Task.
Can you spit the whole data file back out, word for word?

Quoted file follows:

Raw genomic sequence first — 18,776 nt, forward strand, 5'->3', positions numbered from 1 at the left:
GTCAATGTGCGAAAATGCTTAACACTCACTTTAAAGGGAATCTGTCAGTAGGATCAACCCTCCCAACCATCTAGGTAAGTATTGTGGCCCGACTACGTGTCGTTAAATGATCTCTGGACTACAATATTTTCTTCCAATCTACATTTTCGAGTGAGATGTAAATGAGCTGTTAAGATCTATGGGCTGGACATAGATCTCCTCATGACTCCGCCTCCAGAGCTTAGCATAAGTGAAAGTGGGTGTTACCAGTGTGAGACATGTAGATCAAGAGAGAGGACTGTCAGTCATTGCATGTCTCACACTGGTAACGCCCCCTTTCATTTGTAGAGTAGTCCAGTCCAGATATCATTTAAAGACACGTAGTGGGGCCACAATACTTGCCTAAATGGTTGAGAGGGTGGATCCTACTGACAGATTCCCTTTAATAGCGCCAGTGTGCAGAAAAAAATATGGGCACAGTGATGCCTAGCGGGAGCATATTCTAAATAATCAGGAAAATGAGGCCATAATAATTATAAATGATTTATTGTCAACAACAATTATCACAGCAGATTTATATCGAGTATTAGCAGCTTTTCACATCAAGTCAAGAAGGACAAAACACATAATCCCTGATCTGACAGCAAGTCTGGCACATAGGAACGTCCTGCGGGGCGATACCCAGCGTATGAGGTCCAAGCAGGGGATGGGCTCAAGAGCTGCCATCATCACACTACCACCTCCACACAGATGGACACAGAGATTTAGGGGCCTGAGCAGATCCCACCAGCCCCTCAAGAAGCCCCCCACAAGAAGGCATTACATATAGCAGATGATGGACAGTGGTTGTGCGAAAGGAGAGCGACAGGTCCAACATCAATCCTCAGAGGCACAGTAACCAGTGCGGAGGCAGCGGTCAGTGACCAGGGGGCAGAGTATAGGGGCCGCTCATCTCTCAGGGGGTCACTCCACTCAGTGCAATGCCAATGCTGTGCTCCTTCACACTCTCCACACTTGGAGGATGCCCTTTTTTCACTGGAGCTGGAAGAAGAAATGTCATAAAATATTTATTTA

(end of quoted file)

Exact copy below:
Raw genomic sequence first — 18,776 nt, forward strand, 5'->3', positions numbered from 1 at the left:
GTCAATGTGCGAAAATGCTTAACACTCACTTTAAAGGGAATCTGTCAGTAGGATCAACCCTCCCAACCATCTAGGTAAGTATTGTGGCCCGACTACGTGTCGTTAAATGATCTCTGGACTACAATATTTTCTTCCAATCTACATTTTCGAGTGAGATGTAAATGAGCTGTTAAGATCTATGGGCTGGACATAGATCTCCTCATGACTCCGCCTCCAGAGCTTAGCATAAGTGAAAGTGGGTGTTACCAGTGTGAGACATGTAGATCAAGAGAGAGGACTGTCAGTCATTGCATGTCTCACACTGGTAACGCCCCCTTTCATTTGTAGAGTAGTCCAGTCCAGATATCATTTAAAGACACGTAGTGGGGCCACAATACTTGCCTAAATGGTTGAGAGGGTGGATCCTACTGACAGATTCCCTTTAATAGCGCCAGTGTGCAGAAAAAAATATGGGCACAGTGATGCCTAGCGGGAGCATATTCTAAATAATCAGGAAAATGAGGCCATAATAATTATAAATGATTTATTGTCAACAACAATTATCACAGCAGATTTATATCGAGTATTAGCAGCTTTTCACATCAAGTCAAGAAGGACAAAACACATAATCCCTGATCTGACAGCAAGTCTGGCACATAGGAACGTCCTGCGGGGCGATACCCAGCGTATGAGGTCCAAGCAGGGGATGGGCTCAAGAGCTGCCATCATCACACTACCACCTCCACACAGATGGACACAGAGATTTAGGGGCCTGAGCAGATCCCACCAGCCCCTCAAGAAGCCCCCCACAAGAAGGCATTACATATAGCAGATGATGGACAGTGGTTGTGCGAAAGGAGAGCGACAGGTCCAACATCAATCCTCAGAGGCACAGTAACCAGTGCGGAGGCAGCGGTCAGTGACCAGGGGGCAGAGTATAGGGGCCGCTCATCTCTCAGGGGGTCACTCCACTCAGTGCAATGCCAATGCTGTGCTCCTTCACACTCTCCACACTTGGAGGATGCCCTTTTTTCACTGGAGCTGGAAGAAGAAATGTCATAAAATATTTATTTA